The New Zealand Building Codes dictate the minimum number of "sanitary fixtures" in a building. This number is based on the number of people in the building and the type of facility. The code was extremely old and very inconsistent when the New Zealand Consultancy Services was contracted to use queueing theory to revise the tables in the building code.
For three weeks, data about wait times were collected from thirteen different types of buildings including office buildings, schools, theatres, swimming pools, and shopping plazas. Arrival times for the stalls were measured by cutting a pair of infrared beams, and occupancy times were measured by magnetic switches on doors or infrared beams. Gender ratios, total building occupancy, and average peak rates were considered in the model.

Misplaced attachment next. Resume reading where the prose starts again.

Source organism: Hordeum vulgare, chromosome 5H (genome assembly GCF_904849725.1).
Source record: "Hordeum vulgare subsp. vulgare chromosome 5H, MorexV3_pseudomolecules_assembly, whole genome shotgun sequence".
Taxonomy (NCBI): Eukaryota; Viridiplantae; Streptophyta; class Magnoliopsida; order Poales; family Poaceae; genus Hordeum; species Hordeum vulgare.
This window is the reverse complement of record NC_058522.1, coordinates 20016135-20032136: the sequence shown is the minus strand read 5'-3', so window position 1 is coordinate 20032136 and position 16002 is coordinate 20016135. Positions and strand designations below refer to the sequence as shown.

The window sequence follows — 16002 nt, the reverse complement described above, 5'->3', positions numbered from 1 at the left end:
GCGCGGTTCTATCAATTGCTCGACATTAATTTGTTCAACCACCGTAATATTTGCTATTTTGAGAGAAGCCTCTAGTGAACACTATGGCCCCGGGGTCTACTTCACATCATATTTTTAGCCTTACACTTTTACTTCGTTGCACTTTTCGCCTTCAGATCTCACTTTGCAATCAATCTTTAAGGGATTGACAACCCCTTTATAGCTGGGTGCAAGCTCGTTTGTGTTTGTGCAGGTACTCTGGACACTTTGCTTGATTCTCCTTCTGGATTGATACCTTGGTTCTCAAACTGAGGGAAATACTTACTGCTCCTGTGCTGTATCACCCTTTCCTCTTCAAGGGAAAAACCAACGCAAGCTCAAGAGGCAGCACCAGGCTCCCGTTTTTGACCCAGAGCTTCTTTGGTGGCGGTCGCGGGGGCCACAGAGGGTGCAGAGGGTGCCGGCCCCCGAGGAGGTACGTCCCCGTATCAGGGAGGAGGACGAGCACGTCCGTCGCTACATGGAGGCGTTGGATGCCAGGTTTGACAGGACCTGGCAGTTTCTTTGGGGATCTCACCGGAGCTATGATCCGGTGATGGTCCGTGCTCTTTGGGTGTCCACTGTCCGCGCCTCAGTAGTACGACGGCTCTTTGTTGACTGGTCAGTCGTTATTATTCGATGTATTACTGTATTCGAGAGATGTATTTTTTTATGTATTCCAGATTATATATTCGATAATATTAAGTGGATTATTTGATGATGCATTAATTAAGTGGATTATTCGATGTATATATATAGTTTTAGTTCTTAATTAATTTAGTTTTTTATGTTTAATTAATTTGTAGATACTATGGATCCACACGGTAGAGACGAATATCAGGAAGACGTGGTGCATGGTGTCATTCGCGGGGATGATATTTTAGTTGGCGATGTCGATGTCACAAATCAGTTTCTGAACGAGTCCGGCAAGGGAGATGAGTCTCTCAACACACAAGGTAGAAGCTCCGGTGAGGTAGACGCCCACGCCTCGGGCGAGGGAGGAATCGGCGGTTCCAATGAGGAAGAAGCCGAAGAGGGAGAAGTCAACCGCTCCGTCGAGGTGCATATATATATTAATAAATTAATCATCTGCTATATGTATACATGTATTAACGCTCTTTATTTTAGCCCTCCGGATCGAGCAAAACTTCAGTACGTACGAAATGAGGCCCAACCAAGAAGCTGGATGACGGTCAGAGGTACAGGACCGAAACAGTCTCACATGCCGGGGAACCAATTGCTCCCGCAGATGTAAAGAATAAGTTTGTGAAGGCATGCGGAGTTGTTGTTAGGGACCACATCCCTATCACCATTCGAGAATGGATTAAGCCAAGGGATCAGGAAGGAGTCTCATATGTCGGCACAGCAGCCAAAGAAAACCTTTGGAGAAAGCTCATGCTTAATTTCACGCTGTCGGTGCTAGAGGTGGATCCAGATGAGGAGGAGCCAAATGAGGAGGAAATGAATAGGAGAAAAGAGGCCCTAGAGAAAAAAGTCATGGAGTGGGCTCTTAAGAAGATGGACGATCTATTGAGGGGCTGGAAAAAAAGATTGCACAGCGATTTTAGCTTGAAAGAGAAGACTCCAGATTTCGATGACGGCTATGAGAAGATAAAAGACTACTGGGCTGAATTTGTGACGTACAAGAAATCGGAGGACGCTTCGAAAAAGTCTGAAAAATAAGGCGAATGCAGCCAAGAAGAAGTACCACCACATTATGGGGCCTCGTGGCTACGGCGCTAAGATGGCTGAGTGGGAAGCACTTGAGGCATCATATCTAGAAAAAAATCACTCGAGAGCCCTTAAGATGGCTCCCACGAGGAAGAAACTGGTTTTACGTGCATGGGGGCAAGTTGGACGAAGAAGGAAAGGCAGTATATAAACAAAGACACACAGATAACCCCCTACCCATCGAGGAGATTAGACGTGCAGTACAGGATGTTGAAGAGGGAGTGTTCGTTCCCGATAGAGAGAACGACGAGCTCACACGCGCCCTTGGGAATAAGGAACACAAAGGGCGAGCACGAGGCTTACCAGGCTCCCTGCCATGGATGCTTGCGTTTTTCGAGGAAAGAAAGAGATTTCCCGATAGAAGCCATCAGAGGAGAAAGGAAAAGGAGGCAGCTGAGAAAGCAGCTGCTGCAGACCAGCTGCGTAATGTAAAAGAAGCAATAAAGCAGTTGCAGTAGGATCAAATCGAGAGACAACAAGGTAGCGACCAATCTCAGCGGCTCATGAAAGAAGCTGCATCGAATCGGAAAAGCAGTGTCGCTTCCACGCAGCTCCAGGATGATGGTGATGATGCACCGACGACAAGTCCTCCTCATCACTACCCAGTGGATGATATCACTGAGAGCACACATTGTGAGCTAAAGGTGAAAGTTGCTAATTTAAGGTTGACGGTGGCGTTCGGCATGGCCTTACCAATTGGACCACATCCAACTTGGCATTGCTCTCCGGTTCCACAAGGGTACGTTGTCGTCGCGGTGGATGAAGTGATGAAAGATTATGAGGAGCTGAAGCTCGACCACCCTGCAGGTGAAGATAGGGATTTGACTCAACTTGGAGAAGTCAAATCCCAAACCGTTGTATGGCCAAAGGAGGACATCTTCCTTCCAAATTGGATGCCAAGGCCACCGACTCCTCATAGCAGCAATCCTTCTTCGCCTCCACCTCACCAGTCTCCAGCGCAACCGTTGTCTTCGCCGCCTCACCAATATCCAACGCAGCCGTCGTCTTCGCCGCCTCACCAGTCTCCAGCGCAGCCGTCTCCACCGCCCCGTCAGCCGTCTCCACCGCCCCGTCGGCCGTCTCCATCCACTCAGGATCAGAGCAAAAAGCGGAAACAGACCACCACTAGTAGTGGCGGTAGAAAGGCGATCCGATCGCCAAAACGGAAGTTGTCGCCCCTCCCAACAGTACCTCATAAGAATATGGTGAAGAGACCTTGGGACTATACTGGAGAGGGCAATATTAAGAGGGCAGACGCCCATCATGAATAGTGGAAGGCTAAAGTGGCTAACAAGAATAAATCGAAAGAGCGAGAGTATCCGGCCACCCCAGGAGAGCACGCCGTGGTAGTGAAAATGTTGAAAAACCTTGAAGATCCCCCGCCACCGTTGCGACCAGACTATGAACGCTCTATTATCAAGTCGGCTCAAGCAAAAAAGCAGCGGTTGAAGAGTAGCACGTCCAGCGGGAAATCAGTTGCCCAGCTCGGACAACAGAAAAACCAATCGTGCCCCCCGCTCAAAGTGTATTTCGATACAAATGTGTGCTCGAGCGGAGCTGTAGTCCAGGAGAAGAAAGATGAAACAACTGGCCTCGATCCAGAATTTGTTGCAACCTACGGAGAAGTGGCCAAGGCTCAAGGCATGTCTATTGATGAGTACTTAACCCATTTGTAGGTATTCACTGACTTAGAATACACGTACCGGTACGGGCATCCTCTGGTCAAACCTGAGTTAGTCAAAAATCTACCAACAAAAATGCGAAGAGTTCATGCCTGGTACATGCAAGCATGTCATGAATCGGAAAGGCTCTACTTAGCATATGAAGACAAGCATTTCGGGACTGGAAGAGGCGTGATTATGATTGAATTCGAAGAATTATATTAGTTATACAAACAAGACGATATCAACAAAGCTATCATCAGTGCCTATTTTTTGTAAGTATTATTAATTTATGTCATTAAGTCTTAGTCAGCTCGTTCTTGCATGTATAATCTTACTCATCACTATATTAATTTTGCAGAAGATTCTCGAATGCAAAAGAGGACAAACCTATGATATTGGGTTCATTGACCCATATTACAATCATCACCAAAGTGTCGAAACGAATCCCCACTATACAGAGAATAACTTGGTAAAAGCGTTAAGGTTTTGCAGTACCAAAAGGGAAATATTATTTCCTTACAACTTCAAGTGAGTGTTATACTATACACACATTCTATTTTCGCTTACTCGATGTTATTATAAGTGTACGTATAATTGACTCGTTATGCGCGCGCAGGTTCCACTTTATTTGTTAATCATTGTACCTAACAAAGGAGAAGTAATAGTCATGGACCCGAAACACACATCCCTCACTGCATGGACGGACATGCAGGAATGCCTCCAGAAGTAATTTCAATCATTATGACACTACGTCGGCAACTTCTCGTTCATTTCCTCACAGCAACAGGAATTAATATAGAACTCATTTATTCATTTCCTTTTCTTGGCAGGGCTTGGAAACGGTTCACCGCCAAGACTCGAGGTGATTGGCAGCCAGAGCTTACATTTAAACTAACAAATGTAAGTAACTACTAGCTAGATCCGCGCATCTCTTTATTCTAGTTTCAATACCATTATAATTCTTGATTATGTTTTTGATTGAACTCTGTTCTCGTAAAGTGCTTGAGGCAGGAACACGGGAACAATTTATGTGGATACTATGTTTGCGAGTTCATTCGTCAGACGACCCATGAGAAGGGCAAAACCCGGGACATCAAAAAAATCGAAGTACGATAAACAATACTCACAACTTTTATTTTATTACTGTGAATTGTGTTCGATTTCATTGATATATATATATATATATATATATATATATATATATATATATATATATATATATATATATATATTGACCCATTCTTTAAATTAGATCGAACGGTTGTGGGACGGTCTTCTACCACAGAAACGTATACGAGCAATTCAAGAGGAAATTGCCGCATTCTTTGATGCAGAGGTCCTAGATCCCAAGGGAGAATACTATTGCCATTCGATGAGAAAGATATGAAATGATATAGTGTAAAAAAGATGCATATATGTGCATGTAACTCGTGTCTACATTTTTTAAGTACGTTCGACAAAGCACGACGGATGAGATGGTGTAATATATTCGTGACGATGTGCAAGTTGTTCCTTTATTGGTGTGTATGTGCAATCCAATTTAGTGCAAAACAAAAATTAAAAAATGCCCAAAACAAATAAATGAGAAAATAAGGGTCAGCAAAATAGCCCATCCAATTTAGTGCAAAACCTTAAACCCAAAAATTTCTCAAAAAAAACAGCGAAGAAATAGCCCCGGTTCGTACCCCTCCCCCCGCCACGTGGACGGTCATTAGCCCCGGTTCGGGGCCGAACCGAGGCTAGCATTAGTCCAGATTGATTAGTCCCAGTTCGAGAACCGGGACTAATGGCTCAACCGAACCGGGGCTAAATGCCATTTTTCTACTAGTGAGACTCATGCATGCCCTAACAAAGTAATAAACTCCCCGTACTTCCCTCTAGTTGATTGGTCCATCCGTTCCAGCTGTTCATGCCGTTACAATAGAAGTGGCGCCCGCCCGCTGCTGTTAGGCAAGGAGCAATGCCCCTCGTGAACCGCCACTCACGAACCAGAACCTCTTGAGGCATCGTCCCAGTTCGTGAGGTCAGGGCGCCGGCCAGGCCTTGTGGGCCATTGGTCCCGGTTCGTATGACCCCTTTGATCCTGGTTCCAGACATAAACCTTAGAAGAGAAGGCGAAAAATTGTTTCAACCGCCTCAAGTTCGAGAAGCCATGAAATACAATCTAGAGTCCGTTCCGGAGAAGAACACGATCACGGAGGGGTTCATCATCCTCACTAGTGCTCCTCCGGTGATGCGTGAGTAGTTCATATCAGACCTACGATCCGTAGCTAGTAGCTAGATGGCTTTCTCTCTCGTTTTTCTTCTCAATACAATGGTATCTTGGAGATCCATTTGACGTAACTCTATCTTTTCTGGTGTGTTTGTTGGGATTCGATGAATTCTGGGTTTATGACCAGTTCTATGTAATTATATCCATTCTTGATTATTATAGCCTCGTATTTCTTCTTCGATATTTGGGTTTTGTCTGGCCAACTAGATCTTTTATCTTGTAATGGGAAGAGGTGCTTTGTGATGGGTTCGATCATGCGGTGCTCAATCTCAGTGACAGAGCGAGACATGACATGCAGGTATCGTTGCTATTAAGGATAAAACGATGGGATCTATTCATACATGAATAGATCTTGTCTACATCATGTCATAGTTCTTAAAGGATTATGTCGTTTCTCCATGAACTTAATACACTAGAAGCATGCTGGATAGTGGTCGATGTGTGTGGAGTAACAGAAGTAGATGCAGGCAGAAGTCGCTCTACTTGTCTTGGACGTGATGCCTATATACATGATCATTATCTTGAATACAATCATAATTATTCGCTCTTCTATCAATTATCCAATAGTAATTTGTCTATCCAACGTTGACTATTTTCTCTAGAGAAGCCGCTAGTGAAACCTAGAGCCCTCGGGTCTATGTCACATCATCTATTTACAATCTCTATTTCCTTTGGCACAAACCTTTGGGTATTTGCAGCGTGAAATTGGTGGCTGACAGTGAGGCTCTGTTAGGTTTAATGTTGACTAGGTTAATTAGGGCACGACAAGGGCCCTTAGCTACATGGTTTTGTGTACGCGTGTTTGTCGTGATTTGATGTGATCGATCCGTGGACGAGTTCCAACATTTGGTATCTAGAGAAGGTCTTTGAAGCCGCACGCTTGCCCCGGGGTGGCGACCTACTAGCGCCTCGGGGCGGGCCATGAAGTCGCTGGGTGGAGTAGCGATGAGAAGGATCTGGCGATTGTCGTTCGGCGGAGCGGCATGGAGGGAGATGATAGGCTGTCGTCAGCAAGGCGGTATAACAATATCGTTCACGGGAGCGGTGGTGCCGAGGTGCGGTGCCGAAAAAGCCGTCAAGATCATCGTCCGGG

A spreadsheet simulation was used to develop new building codes to ensure that ninety percent of the people would wait one minute or less for a "sanitary fixture." Although the spreadsheet simulation was only intended to produce starting values for a more complex simulation model, the spreadsheet model was extended and modified because of its ease of use, reliability, and accuracy.
As expected, the old building codes provided more than enough "sanitary fixtures" for males to achieve the one minute wait goal, but not enough for females to achieve the same goal, especially in theatres, cinemas, and sports arenas. The new building codes corrected this and saved an estimated $82,000,000. These savings were largely due to a reduction in the amount of commercial office space allocated to "sanitary fixtures."